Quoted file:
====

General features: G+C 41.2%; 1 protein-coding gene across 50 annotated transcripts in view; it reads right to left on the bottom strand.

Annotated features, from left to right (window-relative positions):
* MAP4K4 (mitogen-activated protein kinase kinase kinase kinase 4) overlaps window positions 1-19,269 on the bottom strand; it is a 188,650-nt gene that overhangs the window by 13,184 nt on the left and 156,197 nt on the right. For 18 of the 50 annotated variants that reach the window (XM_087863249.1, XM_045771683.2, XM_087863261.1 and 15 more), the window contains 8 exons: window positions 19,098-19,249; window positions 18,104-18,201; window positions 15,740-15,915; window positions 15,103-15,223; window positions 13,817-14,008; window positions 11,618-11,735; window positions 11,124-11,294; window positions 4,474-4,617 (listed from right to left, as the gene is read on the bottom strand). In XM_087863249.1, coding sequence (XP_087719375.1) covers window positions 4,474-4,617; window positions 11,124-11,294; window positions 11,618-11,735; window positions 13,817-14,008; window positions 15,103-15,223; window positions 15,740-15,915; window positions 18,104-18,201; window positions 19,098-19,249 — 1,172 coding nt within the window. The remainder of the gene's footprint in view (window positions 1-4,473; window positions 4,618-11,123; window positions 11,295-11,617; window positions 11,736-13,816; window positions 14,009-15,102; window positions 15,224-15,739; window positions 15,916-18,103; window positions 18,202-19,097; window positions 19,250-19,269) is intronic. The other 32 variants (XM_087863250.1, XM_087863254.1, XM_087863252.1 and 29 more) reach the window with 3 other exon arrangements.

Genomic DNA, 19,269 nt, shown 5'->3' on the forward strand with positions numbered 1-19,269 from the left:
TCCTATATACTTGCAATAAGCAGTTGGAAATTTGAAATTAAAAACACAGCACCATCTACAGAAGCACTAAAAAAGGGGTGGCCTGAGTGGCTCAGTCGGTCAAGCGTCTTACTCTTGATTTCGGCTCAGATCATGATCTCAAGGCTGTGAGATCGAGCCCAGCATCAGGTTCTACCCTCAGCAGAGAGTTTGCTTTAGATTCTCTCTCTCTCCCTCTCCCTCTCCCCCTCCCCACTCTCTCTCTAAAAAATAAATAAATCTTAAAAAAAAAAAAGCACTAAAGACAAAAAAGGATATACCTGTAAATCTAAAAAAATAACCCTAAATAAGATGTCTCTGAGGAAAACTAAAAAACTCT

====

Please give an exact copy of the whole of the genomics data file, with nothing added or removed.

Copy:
General features: G+C 41.2%; 1 protein-coding gene across 50 annotated transcripts in view; it reads right to left on the bottom strand.

Annotated features, from left to right (window-relative positions):
* MAP4K4 (mitogen-activated protein kinase kinase kinase kinase 4) overlaps window positions 1-19,269 on the bottom strand; it is a 188,650-nt gene that overhangs the window by 13,184 nt on the left and 156,197 nt on the right. For 18 of the 50 annotated variants that reach the window (XM_087863249.1, XM_045771683.2, XM_087863261.1 and 15 more), the window contains 8 exons: window positions 19,098-19,249; window positions 18,104-18,201; window positions 15,740-15,915; window positions 15,103-15,223; window positions 13,817-14,008; window positions 11,618-11,735; window positions 11,124-11,294; window positions 4,474-4,617 (listed from right to left, as the gene is read on the bottom strand). In XM_087863249.1, coding sequence (XP_087719375.1) covers window positions 4,474-4,617; window positions 11,124-11,294; window positions 11,618-11,735; window positions 13,817-14,008; window positions 15,103-15,223; window positions 15,740-15,915; window positions 18,104-18,201; window positions 19,098-19,249 — 1,172 coding nt within the window. The remainder of the gene's footprint in view (window positions 1-4,473; window positions 4,618-11,123; window positions 11,295-11,617; window positions 11,736-13,816; window positions 14,009-15,102; window positions 15,224-15,739; window positions 15,916-18,103; window positions 18,202-19,097; window positions 19,250-19,269) is intronic. The other 32 variants (XM_087863250.1, XM_087863254.1, XM_087863252.1 and 29 more) reach the window with 3 other exon arrangements.

Genomic DNA, 19,269 nt, shown 5'->3' on the forward strand with positions numbered 1-19,269 from the left:
TCCTATATACTTGCAATAAGCAGTTGGAAATTTGAAATTAAAAACACAGCACCATCTACAGAAGCACTAAAAAAGGGGTGGCCTGAGTGGCTCAGTCGGTCAAGCGTCTTACTCTTGATTTCGGCTCAGATCATGATCTCAAGGCTGTGAGATCGAGCCCAGCATCAGGTTCTACCCTCAGCAGAGAGTTTGCTTTAGATTCTCTCTCTCTCCCTCTCCCTCTCCCCCTCCCCACTCTCTCTCTAAAAAATAAATAAATCTTAAAAAAAAAAAAGCACTAAAGACAAAAAAGGATATACCTGTAAATCTAAAAAAATAACCCTAAATAAGATGTCTCTGAGGAAAACTAAAAAACTCT